Montana remains a leader in organic agriculture, and this week more than 200 organic farmers, buyers, suppliers and others are getting together in Kalispell to figure out how to take advantage of the growing markets nationwide for organic products.
Doug Crabtree is the board chair of the Montana Organic Association.
"I am at our farm home headquarters, which is 36 miles northwest of Havre, Montana," or, as he likes to say, "south of Medicine Hat," said Crabtree.
He and his wife Anna own and operate Vilicus Farms.
Vilicus is a roughly 5,000 acre dryland organic crop farm, where they grow oilseeds, legumes, heirloom grains, and cover crop mixes.
Crabtree has been involved in the organic movement in the state and nationwide for close to two decades, and was the organic program manager at the state department of agriculture until he turned to farming full time.
He says Montana is near the front of the organic pack nationwide.
"I believe in the latest data we’re second in the nation in acreage of certified organic crops," Crabtree said.
That’s according to a 2016 report from a private data service, which says Montana has around 400,000 acres total in organic production - behind only California.
The U.S. Department of Agriculture ranks Montana third in organic acreage, and says it has around 140 certified organic farms.
"And it's growing. There’s a lot of momentum in the industry right now. Montana has added 50 organic farms since 2014," said Heather Estrada, Agriculture Program Director at Flathead Valley Community College, and one of the organizers of the Montana Organic Association’s annual conference.
In its 14th year, it's taking place at FVCC from Thursday through Saturday.
In such a huge, rural state, it can be hard for beginning and more experienced growers to get together.
Which is why, Estrada says, the conference is such an important gathering place to connect, learn and socialize.
There’ll be workshops on everything from seed-saving to farm policy, seminars led by top researchers, farm tours, vendors, and even a one-woman play.
"We want to encourage a lot of farmer-to-farmer networking, where farmers can talk to each other and share their successes and challenges," Estrada said.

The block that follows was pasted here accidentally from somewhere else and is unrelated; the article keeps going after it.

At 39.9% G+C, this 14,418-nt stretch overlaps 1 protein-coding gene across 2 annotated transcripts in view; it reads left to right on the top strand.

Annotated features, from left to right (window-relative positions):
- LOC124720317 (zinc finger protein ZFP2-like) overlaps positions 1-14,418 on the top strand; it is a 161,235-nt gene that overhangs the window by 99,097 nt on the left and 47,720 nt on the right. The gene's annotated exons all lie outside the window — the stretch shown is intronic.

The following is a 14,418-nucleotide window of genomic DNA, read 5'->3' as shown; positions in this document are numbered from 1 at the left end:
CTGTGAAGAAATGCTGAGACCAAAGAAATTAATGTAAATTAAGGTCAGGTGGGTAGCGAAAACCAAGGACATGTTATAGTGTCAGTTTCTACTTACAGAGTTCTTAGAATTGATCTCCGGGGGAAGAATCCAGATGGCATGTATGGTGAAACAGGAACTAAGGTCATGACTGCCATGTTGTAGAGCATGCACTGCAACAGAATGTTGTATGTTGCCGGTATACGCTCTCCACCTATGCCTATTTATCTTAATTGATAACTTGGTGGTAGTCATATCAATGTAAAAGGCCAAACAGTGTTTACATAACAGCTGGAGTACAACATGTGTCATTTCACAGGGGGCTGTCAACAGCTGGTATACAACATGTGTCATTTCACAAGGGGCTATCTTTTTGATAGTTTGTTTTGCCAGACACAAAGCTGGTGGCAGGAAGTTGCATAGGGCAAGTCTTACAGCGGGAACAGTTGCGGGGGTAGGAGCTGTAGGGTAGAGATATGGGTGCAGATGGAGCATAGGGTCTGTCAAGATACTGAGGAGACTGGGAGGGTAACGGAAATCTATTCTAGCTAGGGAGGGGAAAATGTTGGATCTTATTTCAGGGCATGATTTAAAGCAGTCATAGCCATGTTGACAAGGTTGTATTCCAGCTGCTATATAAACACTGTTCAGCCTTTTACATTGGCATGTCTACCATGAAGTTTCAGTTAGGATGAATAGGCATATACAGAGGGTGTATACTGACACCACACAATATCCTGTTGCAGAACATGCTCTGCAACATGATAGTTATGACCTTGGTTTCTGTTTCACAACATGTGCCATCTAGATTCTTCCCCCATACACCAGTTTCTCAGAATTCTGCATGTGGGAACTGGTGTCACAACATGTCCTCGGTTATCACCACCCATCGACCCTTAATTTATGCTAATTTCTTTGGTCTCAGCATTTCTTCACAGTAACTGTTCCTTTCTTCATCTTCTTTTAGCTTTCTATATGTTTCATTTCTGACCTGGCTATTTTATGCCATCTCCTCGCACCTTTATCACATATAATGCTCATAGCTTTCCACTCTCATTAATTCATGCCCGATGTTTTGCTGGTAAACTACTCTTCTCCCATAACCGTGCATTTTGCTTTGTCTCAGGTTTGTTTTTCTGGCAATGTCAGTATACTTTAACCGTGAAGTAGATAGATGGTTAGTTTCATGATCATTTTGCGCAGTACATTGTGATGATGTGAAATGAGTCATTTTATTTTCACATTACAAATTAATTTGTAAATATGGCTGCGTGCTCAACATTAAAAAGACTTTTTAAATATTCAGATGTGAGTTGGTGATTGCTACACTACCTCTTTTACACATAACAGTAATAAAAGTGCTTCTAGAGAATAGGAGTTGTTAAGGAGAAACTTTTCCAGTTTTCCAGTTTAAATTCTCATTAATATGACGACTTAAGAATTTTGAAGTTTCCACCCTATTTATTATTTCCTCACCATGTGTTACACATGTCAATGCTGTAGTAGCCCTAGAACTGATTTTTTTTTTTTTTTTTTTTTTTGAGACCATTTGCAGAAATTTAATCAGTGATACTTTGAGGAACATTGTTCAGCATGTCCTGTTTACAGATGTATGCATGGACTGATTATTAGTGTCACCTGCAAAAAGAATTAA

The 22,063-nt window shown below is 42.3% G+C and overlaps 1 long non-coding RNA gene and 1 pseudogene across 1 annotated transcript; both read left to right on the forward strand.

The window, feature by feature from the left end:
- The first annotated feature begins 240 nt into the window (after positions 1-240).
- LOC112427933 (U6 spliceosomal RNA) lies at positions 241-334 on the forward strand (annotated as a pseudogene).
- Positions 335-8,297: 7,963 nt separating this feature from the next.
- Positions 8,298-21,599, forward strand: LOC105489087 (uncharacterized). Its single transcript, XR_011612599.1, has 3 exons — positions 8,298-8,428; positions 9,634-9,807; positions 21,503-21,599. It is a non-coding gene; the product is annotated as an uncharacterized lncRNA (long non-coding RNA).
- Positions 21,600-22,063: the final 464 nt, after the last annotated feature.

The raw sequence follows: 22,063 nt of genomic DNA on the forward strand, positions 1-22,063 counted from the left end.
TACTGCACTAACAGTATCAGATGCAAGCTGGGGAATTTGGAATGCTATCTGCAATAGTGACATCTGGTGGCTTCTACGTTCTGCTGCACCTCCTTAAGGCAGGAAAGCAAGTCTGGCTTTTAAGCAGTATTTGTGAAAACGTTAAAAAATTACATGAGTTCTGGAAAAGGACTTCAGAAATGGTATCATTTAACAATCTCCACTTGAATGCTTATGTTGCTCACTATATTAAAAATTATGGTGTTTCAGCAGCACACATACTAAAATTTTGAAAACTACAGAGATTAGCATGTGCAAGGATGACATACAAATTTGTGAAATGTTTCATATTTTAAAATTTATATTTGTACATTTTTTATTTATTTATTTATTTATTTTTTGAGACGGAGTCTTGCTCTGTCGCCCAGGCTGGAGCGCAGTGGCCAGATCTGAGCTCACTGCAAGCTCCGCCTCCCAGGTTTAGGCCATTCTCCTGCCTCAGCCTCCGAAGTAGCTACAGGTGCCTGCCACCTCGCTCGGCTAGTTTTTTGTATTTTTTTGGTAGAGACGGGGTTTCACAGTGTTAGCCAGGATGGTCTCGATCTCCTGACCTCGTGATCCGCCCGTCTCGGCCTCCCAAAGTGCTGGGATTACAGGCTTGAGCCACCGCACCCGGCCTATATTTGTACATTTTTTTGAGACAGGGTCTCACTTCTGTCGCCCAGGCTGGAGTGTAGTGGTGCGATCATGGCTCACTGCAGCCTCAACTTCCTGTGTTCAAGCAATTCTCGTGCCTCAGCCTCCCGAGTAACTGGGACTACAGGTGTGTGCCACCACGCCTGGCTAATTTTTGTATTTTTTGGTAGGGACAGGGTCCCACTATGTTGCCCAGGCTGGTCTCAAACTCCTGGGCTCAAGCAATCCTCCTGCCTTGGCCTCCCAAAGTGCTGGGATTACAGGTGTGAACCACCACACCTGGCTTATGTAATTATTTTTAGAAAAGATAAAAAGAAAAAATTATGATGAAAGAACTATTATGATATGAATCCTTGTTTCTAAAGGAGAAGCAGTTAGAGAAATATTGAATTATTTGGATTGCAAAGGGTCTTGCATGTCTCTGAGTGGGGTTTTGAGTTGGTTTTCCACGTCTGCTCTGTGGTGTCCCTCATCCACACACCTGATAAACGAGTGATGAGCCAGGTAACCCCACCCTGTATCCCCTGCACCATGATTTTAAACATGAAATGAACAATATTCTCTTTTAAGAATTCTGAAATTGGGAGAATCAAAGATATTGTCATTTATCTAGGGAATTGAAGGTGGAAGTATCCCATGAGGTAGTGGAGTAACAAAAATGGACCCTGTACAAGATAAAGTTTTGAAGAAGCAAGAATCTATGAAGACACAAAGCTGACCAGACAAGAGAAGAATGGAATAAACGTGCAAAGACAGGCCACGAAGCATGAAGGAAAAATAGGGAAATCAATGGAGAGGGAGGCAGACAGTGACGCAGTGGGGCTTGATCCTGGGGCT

A topic that comes up in a lot of farmer circles these days is how to adapt to climate change.
"For farmers of all sorts, and certainly for organic and what we do, trying to operate in a weather uncertainty and just-craziness," said Doug Crabtree. "Events that..I have neighbors that are older than I, that have been farming all their lives, and they’ll just say, oh we’ve never seen - fill in the blank - and in the same year. That’s the thing that is so remarkable about it - is that you see extremes, in all directions, within a given season," he said.
Despite having a wet season back to back with a dry one, Crabtree’s farm has been able to survive because they grow over fifteen different crops, so if one fails, they usually have a few that do really well.
"I think organic farming is uniquely positioned to be both a solution and also a strategy for managing under, you know, this erratic weather that we’re subject to now. Just by its very nature of being less input dependent, less yield dependent, in many ways, and especially the diversity that you need to have to be organic. That also leads itself to stability in terms of variable climate," said Crabtree.
Doug and Anna got into farming organically partly because of their values - they didn’t want to use chemicals to grow food - but also because they saw a major business opportunity to tap into a market that’s been growing steadily for years.
"You know, rather than us taking our crops to the elevator and taking the price they offer, we get calls, literally on a weekly basis, from people asking us either if we have or if we would consider growing crops for them, and at what price would we do that. So we are, rather than price takers, we get to be negotiators, or price setters," said Crabtree.
Montana also has relatively affordable land that isn’t under the same level of development pressure that exists in other states.
While Crabtree likes to see new farmers attending the conference who can build on this kind of potential in the state’s organic sector, he issues a farmer’s no-nonsense warning to those thinking about entering the field.
"The most difficult transition is between your ears. To farm this way, you have to be able and willing to think differently," Crabtree said.